Giving embryo transfer the best chance of success | Newlife IVF Melbourne

Giving embryo transfer the best chance of success

20 November 2019

Dr Tiki Osianlis

One of the most critical steps in the IVF process is ‘embryo transfer’ – this is when a fertilised egg (now called an embryo) is transferred into your womb (uterus). If this embryo successfully implants in the wall of your womb and begins to grow, a pregnancy results.

As science and technology have progressed, so too have the techniques we can use during embryo transfer to increase the chances of a successful pregnancy. Below we outline the specific techniques we use at Newlife IVF to facilitate success during this part of the IVF cycle.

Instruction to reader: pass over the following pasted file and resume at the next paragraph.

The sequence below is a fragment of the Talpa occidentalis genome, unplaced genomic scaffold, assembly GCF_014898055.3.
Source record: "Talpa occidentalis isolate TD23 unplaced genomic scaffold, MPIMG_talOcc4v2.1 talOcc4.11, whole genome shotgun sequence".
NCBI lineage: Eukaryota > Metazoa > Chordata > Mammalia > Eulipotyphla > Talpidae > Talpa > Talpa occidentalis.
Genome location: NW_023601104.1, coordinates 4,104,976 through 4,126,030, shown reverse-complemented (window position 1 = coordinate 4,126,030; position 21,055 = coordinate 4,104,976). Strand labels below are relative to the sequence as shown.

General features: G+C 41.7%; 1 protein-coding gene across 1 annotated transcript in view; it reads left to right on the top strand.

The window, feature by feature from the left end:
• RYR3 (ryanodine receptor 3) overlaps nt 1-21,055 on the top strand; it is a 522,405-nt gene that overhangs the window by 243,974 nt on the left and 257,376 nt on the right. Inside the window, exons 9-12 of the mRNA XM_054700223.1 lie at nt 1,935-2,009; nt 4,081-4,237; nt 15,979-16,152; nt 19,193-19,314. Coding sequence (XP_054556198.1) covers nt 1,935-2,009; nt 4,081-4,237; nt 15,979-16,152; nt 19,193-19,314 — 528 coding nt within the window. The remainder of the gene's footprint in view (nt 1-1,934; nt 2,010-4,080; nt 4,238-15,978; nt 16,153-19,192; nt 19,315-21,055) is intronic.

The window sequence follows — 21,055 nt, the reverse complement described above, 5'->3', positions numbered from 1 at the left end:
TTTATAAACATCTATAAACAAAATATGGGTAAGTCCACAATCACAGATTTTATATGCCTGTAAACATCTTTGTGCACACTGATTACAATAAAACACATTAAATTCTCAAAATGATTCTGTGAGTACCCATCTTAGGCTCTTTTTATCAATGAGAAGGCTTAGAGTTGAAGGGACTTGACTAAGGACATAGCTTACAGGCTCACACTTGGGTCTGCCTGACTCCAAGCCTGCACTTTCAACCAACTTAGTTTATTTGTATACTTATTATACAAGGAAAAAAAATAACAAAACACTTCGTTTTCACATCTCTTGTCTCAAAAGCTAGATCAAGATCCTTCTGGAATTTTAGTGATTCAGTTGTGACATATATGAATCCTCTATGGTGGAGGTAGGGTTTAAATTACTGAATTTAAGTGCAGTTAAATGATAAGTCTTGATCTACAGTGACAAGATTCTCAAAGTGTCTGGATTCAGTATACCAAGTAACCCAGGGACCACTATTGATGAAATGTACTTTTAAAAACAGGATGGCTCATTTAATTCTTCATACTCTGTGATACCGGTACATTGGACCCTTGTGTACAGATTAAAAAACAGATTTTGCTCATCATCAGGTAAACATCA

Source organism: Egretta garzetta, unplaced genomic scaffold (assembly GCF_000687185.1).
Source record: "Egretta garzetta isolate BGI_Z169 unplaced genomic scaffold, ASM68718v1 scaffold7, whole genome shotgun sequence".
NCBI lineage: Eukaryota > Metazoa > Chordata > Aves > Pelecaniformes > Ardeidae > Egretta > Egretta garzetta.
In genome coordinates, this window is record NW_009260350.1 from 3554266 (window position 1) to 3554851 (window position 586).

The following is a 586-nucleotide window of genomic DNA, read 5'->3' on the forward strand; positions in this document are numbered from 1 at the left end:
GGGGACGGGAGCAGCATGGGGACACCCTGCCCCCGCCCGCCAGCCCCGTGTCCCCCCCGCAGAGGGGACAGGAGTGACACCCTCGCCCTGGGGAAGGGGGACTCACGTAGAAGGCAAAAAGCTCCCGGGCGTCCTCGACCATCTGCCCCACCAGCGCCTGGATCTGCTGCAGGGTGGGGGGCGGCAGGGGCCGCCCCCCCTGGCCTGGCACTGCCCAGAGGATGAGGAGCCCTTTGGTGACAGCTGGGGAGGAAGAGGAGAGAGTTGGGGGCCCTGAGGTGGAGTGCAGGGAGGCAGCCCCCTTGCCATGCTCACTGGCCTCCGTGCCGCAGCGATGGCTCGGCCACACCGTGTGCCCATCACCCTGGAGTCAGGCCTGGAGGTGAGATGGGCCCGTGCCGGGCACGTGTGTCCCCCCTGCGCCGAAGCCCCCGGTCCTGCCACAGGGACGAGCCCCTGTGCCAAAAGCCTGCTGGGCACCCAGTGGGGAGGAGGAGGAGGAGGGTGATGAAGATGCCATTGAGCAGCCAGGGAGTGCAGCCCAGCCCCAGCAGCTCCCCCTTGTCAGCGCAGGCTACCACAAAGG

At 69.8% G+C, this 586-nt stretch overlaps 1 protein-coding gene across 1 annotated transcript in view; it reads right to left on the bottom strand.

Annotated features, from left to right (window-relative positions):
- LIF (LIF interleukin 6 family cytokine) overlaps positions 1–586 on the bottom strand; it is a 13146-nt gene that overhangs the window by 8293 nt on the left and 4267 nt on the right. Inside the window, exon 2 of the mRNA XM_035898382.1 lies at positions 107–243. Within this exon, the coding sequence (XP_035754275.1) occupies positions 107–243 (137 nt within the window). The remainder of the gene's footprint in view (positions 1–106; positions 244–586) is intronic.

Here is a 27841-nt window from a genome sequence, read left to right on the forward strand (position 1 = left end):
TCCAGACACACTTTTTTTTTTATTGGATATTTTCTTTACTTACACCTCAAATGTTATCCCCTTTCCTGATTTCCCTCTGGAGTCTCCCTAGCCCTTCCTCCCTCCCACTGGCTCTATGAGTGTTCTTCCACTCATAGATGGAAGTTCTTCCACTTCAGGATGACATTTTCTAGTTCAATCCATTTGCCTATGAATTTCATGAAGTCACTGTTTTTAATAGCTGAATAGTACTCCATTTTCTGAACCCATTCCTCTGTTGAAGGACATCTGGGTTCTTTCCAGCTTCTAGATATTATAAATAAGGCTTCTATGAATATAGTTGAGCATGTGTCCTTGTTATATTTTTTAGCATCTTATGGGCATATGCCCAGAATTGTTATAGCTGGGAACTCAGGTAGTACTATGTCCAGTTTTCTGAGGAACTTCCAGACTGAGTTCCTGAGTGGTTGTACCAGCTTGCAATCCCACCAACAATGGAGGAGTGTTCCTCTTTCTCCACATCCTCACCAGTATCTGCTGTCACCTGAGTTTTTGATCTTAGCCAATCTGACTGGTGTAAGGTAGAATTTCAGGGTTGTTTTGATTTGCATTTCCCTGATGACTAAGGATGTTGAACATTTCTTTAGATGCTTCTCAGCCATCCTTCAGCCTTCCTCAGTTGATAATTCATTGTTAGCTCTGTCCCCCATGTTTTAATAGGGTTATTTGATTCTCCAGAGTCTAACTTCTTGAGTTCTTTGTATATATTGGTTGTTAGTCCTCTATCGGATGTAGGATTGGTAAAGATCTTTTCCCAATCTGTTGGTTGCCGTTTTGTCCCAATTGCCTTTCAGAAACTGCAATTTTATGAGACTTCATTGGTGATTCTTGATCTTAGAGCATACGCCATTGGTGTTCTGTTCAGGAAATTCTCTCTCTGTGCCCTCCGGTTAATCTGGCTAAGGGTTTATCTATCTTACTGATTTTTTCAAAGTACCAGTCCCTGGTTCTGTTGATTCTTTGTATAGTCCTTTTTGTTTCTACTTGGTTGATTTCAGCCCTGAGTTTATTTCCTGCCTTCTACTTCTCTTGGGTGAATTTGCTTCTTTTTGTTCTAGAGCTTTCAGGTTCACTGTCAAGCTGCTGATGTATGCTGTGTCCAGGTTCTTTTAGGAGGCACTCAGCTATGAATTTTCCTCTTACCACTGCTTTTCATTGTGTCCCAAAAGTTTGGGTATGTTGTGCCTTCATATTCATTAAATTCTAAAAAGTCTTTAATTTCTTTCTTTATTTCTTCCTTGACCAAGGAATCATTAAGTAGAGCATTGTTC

1. Growing and selecting the best embryo

During IVF, your eggs, sperm, and later embryos, are kept in an incubator. An incubator is a bit like an oven. It maintains a stable environment (including an even temperature), which helps the embryos to grow and develop.

As your embryos grow in the incubator, we observe them very carefully. In the past, this meant repeatedly opening the incubator at regular intervals to get ‘snap-shots’ of their growth – but this also meant that we were constantly disturbing the embryos as they developed.

More recently, advances in technology have led to the development of a special type of incubator called the EmbryoScope time-lapse system. The EmbryoScope has a built-in camera and high-powered microscope, which enables us to automatically capture images of your growing embryos every 10 minutes. Essentially, this means we no longer have to keep opening the ‘oven door’, allowing us to closely monitor the development of your embryos without disturbing them.